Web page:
“Criticism of women’s intelligence, autonomy, and moral worthwas essential to the total
subordination of women that society demanded.” Historian Tokuza Akiko xxxxxxxxxxxxxxxxxx
L-1 Verses Only First Half
L-2 Verses Only Second Half
Verses with commentaries plus originals and Romanization
L-13 Women in Buddhism
L- 14 Woman's Love
L- 15 Marriage for Women
L- 16 Willow and Blossoms,
L-17 Rice, Moon, Snow
L- 19 Death and Near Death
L- 20 Brothel Slavery
Mysogny was common throughout Japanese society, however Basho was an exception. In his linked verse he either praises the woman, or observes her without judgment – and in some verses he portrayed the oppressive conditions which stifled women in his time. His linked verses about the oppression of women, as well as those empowering women, reveal a feminism in Basho within his misogynistic society.
密 夫 はぢよ / いのちつれなき
母の 親 に / あまえて月 を / 背け おり
Ma-otoko wa haji yo/ inochi tsurenaku
Haha no oya ni / amaete tsuki o / somuke ori
A young woman had a “secret man,” i.e. a married lover, but that relationship has ended, leaving her in shame; in a patriarchal society, the shame of an illicit relationship bears entirely on the woman. Basho takes her to the arms of her mother who quiets her down, helping her accept her shame and go on with her life. The daughter turns her back on the Moon which represents female sexuality – what got her into this mess in the first place. She hides from the Moon, facing into mother’s body.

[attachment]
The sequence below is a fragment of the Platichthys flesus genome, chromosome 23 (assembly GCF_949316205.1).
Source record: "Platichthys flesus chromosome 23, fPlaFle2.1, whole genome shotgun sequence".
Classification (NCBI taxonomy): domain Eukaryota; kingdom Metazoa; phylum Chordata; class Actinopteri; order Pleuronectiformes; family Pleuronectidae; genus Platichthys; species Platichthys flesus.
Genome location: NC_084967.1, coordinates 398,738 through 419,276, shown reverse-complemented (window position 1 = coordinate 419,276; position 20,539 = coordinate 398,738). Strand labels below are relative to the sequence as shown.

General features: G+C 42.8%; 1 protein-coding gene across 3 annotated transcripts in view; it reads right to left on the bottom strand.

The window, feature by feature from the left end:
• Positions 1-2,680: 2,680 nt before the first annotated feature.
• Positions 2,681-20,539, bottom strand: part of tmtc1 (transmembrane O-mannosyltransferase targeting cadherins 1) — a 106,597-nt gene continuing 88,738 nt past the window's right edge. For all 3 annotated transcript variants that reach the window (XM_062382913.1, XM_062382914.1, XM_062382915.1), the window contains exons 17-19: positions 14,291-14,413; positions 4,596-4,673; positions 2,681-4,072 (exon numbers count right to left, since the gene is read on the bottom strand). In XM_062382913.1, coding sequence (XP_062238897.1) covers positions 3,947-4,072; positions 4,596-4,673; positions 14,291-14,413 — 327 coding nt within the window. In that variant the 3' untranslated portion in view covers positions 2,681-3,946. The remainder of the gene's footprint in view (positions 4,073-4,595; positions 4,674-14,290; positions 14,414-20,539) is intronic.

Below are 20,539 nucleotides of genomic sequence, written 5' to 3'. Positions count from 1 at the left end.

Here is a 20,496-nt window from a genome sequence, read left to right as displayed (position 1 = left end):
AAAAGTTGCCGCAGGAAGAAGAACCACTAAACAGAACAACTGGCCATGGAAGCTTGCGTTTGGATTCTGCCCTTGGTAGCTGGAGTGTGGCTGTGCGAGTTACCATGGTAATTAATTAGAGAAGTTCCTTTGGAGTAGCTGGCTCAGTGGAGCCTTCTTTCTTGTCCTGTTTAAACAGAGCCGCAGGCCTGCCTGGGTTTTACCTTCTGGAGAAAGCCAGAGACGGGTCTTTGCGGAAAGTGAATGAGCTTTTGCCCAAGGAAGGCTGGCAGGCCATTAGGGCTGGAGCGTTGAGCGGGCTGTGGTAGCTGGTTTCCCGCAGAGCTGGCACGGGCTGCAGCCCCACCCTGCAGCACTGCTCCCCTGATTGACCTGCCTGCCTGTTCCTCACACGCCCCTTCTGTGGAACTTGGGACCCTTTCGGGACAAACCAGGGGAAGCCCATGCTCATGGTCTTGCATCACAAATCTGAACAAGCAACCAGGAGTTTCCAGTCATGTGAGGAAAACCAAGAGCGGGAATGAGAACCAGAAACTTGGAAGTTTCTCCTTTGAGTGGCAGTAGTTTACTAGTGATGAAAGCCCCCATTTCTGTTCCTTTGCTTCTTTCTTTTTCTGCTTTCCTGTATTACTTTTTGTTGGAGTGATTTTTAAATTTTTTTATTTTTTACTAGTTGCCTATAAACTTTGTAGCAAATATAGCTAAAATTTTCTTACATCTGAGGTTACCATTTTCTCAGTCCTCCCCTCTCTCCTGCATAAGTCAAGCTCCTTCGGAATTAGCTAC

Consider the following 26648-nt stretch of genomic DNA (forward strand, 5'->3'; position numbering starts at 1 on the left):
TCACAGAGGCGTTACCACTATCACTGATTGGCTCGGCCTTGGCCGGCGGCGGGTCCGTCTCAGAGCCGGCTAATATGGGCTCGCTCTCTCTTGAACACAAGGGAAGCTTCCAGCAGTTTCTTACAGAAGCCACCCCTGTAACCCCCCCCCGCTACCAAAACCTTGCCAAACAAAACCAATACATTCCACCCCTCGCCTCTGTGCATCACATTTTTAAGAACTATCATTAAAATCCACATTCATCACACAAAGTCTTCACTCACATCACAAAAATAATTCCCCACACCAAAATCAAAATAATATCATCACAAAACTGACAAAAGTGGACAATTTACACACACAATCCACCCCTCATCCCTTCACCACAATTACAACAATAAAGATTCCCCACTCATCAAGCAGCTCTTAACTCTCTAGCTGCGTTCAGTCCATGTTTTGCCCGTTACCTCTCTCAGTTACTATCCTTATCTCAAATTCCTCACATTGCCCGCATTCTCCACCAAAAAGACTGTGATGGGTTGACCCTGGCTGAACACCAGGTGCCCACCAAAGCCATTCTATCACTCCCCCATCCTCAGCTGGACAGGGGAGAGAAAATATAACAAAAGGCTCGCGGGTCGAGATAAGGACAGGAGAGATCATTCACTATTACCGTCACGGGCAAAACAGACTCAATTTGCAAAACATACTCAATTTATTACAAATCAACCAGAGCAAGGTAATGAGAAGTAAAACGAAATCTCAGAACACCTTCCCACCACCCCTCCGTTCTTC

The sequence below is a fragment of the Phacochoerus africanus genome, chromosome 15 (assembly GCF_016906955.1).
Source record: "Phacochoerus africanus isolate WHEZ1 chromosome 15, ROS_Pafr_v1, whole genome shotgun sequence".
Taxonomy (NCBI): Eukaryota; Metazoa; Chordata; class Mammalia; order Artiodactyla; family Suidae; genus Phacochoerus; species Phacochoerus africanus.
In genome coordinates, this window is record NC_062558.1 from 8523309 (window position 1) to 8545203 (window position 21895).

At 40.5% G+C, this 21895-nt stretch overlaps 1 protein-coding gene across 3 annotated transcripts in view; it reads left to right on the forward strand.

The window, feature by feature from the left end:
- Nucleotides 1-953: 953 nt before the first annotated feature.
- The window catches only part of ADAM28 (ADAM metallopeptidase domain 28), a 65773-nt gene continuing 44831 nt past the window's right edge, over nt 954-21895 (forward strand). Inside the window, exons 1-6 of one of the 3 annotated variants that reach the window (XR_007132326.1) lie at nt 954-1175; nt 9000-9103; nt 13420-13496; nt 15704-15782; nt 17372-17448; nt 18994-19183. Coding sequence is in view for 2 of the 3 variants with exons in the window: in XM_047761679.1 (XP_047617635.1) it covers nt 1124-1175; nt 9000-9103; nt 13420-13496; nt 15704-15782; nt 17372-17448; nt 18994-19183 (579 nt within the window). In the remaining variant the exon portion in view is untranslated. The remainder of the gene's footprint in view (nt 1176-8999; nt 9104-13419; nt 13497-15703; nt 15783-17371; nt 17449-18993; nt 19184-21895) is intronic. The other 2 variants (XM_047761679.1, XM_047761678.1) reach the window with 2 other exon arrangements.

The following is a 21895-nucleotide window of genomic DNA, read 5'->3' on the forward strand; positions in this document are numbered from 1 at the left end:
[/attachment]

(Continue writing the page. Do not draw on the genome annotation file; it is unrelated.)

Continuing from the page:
Father (who may be drunk) insults his wife and daughter, saying the most horrible, vulgar things. In a misogynistic society, abuse of women is so commonplace no one pays attention to it. Shiko, though he is a Japanese man, does pay attention. He portrays the oppression of females common in Japan, yet in his stanza occurrs in a vacuum. Basho could have followed with more about the wife and daughter, but this is not what he does; instead he creates an environment and other people around that oppression.